When you get Olivia Newton-John on the phone for 11 minutes, you’re probably supposed to talk about what's new with her. But you might be tempted to ask about “Grease.”
I was. And I did.
In preparing for the interview, I noticed Olivia Newton-John — who is playing at the Adler Theatre, Davenport on Saturday — ends up covering the same topics over and over. That’s how it goes with a lot of interviews with iconic performers and stars.
And Olivia Newton-John is certainly iconic. It feels weird to shorten her name.
After the 1978 release of “Grease,” the singer known for hits such as “Physical” and “I Honestly Love You,” has become known for her grace and strength in battling cancer. She created the Olivia Newton-John Cancer Wellness & Research Centre in Australia and has championed the use of “thriver” instead of “cancer survivor.”
She postponed several tour dates earlier this year, including her stop in Davenport originally scheduled for May. She later announced she had been diagnosed with breast cancer, which she also battled 25 years ago.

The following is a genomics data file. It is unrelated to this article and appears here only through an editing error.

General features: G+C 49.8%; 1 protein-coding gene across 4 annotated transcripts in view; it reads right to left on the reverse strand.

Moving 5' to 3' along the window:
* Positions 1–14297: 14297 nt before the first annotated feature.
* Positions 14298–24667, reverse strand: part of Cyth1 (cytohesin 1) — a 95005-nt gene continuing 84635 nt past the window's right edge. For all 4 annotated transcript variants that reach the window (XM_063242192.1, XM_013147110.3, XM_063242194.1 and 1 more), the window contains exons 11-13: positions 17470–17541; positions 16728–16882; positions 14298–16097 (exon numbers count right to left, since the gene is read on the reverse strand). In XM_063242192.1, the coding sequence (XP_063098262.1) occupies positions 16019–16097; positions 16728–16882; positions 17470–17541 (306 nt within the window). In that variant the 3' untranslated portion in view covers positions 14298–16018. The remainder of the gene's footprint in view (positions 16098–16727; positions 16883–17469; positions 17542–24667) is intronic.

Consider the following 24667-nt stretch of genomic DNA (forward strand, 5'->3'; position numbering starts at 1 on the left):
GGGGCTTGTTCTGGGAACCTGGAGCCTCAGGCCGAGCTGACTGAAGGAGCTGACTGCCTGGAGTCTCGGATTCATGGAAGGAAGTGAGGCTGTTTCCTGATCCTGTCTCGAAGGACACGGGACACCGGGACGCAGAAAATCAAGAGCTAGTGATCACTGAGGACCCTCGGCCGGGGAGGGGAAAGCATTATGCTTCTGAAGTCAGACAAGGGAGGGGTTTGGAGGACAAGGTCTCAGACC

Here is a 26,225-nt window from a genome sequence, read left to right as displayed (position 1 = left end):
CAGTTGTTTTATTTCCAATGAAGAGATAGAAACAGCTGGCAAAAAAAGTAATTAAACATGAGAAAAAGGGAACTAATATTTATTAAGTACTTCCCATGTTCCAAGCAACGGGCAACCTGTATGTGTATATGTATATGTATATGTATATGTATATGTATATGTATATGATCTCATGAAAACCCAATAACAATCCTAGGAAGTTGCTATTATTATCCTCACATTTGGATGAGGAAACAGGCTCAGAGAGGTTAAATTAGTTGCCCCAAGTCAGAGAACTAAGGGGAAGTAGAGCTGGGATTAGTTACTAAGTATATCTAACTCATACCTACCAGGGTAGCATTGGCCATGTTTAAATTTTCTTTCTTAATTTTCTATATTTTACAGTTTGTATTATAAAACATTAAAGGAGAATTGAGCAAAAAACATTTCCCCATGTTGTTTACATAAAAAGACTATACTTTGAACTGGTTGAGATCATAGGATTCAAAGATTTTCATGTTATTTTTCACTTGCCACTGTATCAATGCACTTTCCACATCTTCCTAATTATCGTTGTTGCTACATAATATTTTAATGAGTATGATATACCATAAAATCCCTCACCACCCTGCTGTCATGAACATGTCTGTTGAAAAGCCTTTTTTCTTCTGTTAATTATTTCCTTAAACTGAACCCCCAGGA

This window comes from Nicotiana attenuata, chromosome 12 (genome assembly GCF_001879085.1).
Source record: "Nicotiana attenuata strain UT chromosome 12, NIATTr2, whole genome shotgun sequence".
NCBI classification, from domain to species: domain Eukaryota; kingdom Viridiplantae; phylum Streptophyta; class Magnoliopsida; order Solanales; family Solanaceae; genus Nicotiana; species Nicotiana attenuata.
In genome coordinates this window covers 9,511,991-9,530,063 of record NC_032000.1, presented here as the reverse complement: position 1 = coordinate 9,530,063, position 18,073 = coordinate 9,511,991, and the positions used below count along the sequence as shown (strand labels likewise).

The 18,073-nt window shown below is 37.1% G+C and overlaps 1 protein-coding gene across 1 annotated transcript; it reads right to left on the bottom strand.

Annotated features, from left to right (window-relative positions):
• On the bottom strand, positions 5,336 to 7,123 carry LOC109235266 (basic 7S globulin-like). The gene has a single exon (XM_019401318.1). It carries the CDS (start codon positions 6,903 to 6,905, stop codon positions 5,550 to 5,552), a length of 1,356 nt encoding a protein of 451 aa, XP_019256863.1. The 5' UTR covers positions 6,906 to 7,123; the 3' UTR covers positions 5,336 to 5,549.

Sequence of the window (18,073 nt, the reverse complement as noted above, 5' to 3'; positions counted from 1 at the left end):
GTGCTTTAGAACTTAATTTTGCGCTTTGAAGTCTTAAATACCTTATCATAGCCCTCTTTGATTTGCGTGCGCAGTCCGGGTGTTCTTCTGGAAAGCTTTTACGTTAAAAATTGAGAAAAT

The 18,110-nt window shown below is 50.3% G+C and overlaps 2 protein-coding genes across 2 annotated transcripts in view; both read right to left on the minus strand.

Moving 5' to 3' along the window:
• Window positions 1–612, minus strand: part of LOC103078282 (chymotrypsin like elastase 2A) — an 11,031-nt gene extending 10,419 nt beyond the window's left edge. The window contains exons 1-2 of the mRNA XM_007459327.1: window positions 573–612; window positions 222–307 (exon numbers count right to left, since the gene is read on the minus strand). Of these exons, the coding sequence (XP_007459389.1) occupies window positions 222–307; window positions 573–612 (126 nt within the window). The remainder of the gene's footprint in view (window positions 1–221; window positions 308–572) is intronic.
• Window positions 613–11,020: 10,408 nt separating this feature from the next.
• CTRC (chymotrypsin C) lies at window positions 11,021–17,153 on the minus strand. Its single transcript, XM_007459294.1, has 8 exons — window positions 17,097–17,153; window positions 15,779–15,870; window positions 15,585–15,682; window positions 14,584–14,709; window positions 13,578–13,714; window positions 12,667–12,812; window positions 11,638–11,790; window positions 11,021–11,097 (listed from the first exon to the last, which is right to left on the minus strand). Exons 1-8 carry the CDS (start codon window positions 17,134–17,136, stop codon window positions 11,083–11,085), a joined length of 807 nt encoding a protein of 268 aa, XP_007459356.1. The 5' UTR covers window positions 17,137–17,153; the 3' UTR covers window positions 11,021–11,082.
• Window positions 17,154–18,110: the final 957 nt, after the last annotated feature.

Her recent albums, “Grace and Gratitude” and “Liv On,” on which she collaborated with Beth Nielsen Chapman and Amy Sky speak to those themes of thriving and healing.
“Music is my healing,” the singer said on the phone. “I tend to write music particularly to help me heal from a situation.”
On the subject of “Grease,” Olivia Newton-John talked about how “cultural” it has become. After seeing a recent episode of NBC’s hit show, “This Is Us,” she was surprised to see one of the characters dressed up as the character Sandy for Halloween.
“Of course, it was beyond anyone’s dreams,” she said of the success. “You don’t expect a movie you’ve made to become so iconic. People still talk about it. Even the little kids.”
During the rest of the interview, I asked Olivia Newton-John about all of those things mentioned above. I also did something different.
I called in a longtime fan of Olivia Newton-John's music. My mom.
She remembers seeing “Grease” as a high school student and being “enthralled” by the songs and dance moves. She remembers going back to see it several times and buying the soundtrack. She also remembers the first time I watched the movie.
“It was different than anything else out,” she told me.
With that in mind, I gave my mom a head's up and had her prepare a question for one of her musical heroes to ask on the phone.
You can hear how that turned out and the full interview with Olivia Newton-John in the latest episode of my podcast, called Worst Town in America. You can find it on SoundCloud or YouTube.
And, just a reminder, you can see Olivia Newton-John on stage at the Adler Theatre on Saturday. As she says, even after performing for over 40 years, she still loves it.
“That’s what I do,” she said. “I sing. That’s been my life. I won’t do it forever, so I’ll do it while I can and while I enjoy it, I’ll do it.”